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Lessons learned from the global financial crisis

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Key points

  • A range of factors lies behind the severity of the global financial crisis and its fallout over the last year. These include: financial deregulation; the search for high, yield-based returns in ignorance of the risk; low interest rates earlier this decade; financial innovation; high debt levels; and, of course, greed on the way up and fear on the way down.
  • The key lessons for investors from the last year are: the investment cycle is alive and well; higher returns come with higher risk; the role of sentiment can never be ignored; be wary of financial engineering; be wary of gearing; and government bonds should always be included in a well-diversified portfolio.

The past 60 years have not seen anything like the freezing up of lending between global banks, the disruption to credit flows or the need for so many financial institutions in the US and Europe to be rescued as we have seen in 2008. The current crisis is not the worst in Asia (1997/98 was) or Australia (the early 1990s was). But for the world as a whole, it is the worst financial crisis in the post-war period. How did it come to this? What will it mean going forward? What are the lessons for investors?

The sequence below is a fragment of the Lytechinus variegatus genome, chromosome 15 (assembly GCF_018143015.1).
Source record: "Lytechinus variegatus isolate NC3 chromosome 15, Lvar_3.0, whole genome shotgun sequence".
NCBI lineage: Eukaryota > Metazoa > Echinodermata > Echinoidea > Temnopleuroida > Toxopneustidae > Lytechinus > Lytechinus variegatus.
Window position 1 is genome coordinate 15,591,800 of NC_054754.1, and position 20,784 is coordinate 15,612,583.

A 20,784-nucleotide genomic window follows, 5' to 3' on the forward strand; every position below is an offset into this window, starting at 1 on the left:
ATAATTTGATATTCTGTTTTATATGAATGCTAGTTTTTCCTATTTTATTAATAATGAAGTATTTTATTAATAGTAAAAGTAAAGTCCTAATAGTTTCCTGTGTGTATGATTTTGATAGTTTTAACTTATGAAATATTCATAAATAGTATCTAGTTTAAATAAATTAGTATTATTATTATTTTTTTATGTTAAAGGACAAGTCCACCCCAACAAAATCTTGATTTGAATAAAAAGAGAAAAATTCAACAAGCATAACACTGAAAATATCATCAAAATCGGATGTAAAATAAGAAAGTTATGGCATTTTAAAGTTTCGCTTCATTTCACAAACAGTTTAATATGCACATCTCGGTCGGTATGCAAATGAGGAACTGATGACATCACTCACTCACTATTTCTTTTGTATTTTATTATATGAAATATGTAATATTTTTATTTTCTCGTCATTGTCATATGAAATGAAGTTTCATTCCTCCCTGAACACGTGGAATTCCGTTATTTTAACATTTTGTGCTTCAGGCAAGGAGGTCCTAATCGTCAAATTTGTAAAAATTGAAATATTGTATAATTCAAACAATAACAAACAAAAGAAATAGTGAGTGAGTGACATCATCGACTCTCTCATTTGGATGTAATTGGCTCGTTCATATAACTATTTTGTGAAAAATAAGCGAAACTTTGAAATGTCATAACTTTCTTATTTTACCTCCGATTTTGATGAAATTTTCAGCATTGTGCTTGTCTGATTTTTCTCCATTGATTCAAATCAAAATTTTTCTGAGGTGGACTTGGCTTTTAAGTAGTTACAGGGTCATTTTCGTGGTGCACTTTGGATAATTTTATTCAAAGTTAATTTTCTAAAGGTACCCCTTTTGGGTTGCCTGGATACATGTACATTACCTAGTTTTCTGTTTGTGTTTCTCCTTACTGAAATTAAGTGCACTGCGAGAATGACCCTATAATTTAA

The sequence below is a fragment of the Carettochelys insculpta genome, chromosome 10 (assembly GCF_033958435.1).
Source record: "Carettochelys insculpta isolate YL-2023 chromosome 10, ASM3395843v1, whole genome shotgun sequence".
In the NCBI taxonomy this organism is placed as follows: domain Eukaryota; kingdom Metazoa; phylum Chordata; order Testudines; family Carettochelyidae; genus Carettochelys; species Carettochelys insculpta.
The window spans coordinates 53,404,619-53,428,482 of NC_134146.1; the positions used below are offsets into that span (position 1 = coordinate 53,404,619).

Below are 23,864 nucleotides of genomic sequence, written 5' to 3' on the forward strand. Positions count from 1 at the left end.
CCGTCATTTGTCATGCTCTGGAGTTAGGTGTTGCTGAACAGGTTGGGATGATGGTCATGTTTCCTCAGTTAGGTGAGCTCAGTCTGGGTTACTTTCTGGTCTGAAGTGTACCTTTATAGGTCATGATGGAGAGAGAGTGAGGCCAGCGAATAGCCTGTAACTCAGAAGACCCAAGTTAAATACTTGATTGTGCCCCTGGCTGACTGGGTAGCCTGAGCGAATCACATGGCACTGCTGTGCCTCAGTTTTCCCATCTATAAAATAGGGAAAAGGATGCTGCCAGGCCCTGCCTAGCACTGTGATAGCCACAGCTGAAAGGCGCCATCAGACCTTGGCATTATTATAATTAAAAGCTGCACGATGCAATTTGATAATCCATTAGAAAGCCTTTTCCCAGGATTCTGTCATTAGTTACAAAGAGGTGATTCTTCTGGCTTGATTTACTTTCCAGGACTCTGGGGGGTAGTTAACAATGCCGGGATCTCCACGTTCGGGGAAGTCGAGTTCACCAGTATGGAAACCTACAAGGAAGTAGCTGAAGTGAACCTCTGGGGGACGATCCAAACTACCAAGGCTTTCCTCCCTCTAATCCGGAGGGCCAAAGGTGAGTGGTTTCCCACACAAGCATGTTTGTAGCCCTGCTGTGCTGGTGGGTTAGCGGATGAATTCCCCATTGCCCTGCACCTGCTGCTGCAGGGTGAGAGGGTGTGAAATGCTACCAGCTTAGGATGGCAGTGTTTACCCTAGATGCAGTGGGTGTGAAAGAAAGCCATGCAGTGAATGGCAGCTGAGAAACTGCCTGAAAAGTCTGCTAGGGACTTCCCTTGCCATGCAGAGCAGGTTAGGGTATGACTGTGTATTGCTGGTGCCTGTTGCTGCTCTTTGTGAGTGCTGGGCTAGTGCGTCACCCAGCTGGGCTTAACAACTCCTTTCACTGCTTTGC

How did it come to this?
While many are looking for scapegoats to blame, the origins of the current malaise are multifaceted. They include:

  • Financial deregulation. Over the last 20 years, this created much greater competition in the global financial system and, hence, a greater availability of debt. It ultimately led to a failure of US regulators to keep up with new financial products and growth in leverage. This is not to say deregulation was wrong, but in some countries, such as the US, it went too far.
  • The shift from high inflation to low inflation. This saw interest rates fall, which was great, but also had the effect of encouraging borrowers to borrow more and driving investors to search for higher yields. This led them to greater allocations to investments such as listed property trusts and, of course, the complex securities at the heart of the current problem. This occurred without due regard for the extra risks involved.
  • Financial innovation. Among other things, this saw a massive expansion of the securitisation approach to debt financing. This is where a financial organisation (ie a mortgage lender) ‘originates’ a loan to a borrower (ie a home owner). These loans are then sold to other organisations that package them up with lots of other loans into securities which are ‘distributed’ to investors around the world. The theory was that by combining many loans, the risk would be low. Ratings agencies provided high credit ratings for securities whose underlying loans would normally be regarded as sub-investment grade. A problem with the ’originate and distribute’ model was that there was no ‘bank manager’ looking after depositors’ funds.